Man torn from pregnant wife and three kids after being detained during routine ICE check-in

High school senior Alex Leon-Alvarez doesn’t want to be deported, so the Bronx teen made sure last week to fill out the papers he needs to be able to stay.

His dad may not be so lucky.

Demetrio Leon-Alvarez, who brought Alex over the border as an infant, is being held in an immigration detention center.

And unless the government has an unexpected change of heart, he’ll be torn from his three children and pregnant wife.

“There are other people outside who have robbed and killed and raped — but I didn’t do anything to anyone. And I’m in here,” Leon-Alvarez said in a phone interview with the Daily News.

“I want to be back with them and they need me. We all want to be together.”

Both father and son are navigating President Trump’s immigration policies — and the family of five is on the verge of being split apart.

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"I guess there’s no choice but to follow the law,” said 17-year-old Alex, as he filled out Deferred Action for Childhood Arrival paperwork last week at a Legal Aid office.

“If we do not follow it, there will be more consequences.”

His 41-year-old father shared that law-abiding instinct — and it cost him.

The undocumented immigrant was detained two weeks ago during his routine check-in with ICE.

Since then, he’s been separated from Alex, his wife Dalia, who’s six months pregnant, their 6-year-old daughter and 11-year-old son, both of whom are citizens.

Dalia, 37, said she felt powerless. She crossed over the border with her husband and is also undocumented.

"I feel a little angry about the laws of the country," she said. "The laws are very tough. In order for people to have rights, they have to be born here."

The family’s pastor at St. Rita of Cascia Church in Mott Haven has vouched for the family. Fr. Pablo Gonzalez said they attend Mass two or three times a week and participate in a church group. The kids attend a religious education program.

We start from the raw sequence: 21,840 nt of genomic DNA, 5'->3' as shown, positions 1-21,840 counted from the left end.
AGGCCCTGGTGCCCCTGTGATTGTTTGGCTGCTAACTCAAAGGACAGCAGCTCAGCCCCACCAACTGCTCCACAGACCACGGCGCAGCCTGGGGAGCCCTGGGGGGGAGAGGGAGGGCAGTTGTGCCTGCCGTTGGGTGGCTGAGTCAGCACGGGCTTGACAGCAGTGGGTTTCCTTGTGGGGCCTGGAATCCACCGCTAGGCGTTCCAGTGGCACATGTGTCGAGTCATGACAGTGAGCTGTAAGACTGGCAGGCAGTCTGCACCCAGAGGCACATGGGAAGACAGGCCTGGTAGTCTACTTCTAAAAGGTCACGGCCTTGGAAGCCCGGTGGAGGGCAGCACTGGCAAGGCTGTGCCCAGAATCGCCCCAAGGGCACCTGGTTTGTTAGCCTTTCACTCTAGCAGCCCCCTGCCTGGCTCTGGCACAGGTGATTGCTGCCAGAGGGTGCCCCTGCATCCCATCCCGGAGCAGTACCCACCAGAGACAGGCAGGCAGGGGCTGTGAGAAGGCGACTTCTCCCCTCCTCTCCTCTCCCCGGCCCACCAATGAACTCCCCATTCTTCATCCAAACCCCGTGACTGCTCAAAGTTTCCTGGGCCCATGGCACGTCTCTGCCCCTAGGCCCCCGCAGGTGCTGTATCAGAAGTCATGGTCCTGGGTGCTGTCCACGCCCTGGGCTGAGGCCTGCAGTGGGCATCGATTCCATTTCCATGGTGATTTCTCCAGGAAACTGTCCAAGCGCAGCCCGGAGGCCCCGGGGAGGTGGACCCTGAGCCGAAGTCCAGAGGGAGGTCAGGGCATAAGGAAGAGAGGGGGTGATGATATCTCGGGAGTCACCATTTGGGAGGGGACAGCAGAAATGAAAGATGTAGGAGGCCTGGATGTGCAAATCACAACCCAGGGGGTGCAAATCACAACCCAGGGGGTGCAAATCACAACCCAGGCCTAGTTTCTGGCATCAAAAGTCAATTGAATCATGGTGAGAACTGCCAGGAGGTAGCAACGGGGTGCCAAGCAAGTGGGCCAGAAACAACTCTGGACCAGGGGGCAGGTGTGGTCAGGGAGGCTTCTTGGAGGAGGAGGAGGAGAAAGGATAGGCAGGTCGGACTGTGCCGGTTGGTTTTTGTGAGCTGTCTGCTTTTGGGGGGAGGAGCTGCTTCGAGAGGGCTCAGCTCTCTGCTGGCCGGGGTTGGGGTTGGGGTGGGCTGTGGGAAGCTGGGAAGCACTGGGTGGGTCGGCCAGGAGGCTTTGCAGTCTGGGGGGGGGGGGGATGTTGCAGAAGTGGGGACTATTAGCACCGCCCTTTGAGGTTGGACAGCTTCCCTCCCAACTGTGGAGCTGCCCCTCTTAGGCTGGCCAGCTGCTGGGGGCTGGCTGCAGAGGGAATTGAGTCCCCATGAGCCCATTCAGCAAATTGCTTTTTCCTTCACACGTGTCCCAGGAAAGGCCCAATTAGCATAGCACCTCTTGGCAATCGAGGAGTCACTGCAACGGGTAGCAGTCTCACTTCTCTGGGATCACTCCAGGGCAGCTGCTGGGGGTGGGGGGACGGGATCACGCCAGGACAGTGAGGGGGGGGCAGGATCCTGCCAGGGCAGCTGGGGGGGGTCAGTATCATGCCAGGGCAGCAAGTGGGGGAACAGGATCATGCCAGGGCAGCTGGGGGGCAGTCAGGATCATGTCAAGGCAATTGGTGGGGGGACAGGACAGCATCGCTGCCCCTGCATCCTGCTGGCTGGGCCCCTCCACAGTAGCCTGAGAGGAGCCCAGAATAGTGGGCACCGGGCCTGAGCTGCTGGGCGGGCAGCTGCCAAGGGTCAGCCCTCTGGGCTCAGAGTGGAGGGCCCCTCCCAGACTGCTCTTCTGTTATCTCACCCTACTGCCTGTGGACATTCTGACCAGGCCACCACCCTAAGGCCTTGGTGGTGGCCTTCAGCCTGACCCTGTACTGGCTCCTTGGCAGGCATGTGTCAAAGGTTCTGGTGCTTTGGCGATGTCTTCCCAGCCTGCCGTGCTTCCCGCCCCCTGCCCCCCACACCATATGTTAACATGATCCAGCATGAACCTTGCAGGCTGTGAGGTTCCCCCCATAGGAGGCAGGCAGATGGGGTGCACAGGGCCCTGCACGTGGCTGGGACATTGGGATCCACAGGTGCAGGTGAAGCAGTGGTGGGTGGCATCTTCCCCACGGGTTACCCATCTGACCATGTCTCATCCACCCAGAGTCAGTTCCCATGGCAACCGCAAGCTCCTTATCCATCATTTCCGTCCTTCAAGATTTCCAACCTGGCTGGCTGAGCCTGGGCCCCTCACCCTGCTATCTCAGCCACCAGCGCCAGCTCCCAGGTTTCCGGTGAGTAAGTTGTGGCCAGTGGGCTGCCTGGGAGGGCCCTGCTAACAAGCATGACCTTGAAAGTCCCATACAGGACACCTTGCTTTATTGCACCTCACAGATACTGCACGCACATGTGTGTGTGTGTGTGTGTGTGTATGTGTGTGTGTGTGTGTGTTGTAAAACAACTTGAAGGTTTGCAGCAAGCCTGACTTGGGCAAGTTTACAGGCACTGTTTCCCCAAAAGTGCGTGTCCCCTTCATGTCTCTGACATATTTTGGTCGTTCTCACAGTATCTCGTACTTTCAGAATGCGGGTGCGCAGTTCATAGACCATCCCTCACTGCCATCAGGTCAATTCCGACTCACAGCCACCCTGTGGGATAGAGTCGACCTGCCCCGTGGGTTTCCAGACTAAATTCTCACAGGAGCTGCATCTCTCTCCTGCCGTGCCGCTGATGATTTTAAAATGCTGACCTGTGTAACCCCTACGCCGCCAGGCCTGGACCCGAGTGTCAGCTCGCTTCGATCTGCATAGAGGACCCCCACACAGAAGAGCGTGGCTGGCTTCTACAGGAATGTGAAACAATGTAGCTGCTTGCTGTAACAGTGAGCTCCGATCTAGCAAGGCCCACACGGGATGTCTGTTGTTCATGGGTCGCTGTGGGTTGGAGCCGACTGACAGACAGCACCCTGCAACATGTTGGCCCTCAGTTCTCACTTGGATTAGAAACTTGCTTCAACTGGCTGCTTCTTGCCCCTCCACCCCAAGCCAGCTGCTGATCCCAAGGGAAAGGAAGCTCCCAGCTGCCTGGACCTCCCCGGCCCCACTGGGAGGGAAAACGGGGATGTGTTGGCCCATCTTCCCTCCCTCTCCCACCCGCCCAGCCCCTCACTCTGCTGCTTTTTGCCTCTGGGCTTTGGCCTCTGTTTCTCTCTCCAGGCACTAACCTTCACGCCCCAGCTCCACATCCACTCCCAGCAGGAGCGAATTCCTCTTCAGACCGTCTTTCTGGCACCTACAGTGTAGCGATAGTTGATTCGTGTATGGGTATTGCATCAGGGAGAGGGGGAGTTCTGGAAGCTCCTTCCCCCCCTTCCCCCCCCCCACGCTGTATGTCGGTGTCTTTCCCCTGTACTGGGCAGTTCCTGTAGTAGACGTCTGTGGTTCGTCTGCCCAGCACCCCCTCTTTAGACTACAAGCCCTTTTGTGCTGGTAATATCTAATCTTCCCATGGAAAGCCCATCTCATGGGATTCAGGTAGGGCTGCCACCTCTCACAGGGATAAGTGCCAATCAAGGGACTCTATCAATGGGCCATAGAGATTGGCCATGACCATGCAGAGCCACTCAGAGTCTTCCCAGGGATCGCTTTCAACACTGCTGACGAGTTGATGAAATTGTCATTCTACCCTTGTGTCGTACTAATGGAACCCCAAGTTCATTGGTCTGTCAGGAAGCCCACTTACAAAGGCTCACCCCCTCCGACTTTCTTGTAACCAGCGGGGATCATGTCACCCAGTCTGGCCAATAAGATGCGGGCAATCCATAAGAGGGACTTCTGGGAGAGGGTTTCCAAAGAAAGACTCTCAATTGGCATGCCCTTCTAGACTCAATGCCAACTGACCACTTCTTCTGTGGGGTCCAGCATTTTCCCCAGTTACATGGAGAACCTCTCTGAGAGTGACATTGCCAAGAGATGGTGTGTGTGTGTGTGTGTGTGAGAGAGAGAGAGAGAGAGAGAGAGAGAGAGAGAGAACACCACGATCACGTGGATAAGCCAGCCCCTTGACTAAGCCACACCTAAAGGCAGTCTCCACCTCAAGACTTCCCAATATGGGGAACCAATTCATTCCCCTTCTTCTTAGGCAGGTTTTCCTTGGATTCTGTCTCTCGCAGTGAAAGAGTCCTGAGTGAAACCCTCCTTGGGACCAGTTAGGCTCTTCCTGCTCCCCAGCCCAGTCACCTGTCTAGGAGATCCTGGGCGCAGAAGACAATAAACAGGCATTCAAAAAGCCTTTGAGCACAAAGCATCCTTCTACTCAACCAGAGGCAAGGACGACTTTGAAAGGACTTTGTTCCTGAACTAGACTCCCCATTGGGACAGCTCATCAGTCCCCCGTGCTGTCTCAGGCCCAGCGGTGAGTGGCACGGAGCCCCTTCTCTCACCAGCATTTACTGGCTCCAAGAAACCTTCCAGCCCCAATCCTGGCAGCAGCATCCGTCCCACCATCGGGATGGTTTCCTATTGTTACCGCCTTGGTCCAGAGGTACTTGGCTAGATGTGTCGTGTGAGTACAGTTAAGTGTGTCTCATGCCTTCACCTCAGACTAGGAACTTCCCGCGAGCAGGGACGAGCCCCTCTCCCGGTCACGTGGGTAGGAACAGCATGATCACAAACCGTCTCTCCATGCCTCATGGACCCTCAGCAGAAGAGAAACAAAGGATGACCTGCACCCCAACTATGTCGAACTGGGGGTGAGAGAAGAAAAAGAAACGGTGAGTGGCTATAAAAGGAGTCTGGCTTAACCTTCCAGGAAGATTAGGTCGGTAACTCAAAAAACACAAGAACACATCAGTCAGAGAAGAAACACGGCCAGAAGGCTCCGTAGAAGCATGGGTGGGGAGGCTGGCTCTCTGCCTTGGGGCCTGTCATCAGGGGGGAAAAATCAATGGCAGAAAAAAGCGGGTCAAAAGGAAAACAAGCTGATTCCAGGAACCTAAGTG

“Demetrio is a very good, honest, upright family man who takes care of his children and wife, who is at present expecting another child. He is hard-working and supports his family with his work,” Gonzalez wrote in a letter to immigration authorities seeking leniency.

“I truly consider it appalling to separate, divide and destroy this family. I can only think with great sadness of what their suffering would be and the harm it would cause them if this were to happen.”

Leon-Alvarez had supported his family by working 48 hours per week at an Associated Supermarket fish counter, earning $11 an hour.

He entered the country illegally in 2001 but crossed paths with ICE following a raid while riding a bus in Rochester in 2009. He signed a document agreeing to leave the country but remained in New York.

In 2013, he got a summons for walking between subway cars. The case was dismissed, but the infraction put him on ICE’s radar.

By then, President Barack Obama had implemented a policy prioritizing who should be deported. Alvarez’s clean criminal record allowed him to stay.

But at his first check-in at ICE offices under President Trump, he was detained.

“They’re model recipients of all of these humanitarian programs extended under Obama,” Legal Aid attorney Casey Dalporto said about Leon-Alvarez and his son. “They’ve just led exemplary lives.”

She was guardedly optimistic Alex would be able to renew his “dreamer” status.

But Alex has started imagining life without his dad.

“I told my mom if she wants she could go back with the kids back to Mexico. And I’ll stay here and work,” he said.

An ICE spokeswoman gave no indication that any relief was on the horizon for Alex’s father.

“ICE will no longer exempt classes or categories of removable aliens from potential enforcement. All of those in violation of the immigration laws may be subject to immigration arrest, detention and, if found removable by final order, removed from the United States,” agency spokeswoman Rachael Yong Yow said.

Nationwide, ICE has made 43% more arrests since Trump took office compared to the same period last year.

Deportations, however, are down slightly. As of Sept. 9 — three weeks before the end of the fiscal year — ICE had deported 211,068 immigrants. The previous fiscal year, it deported 240,255 people.

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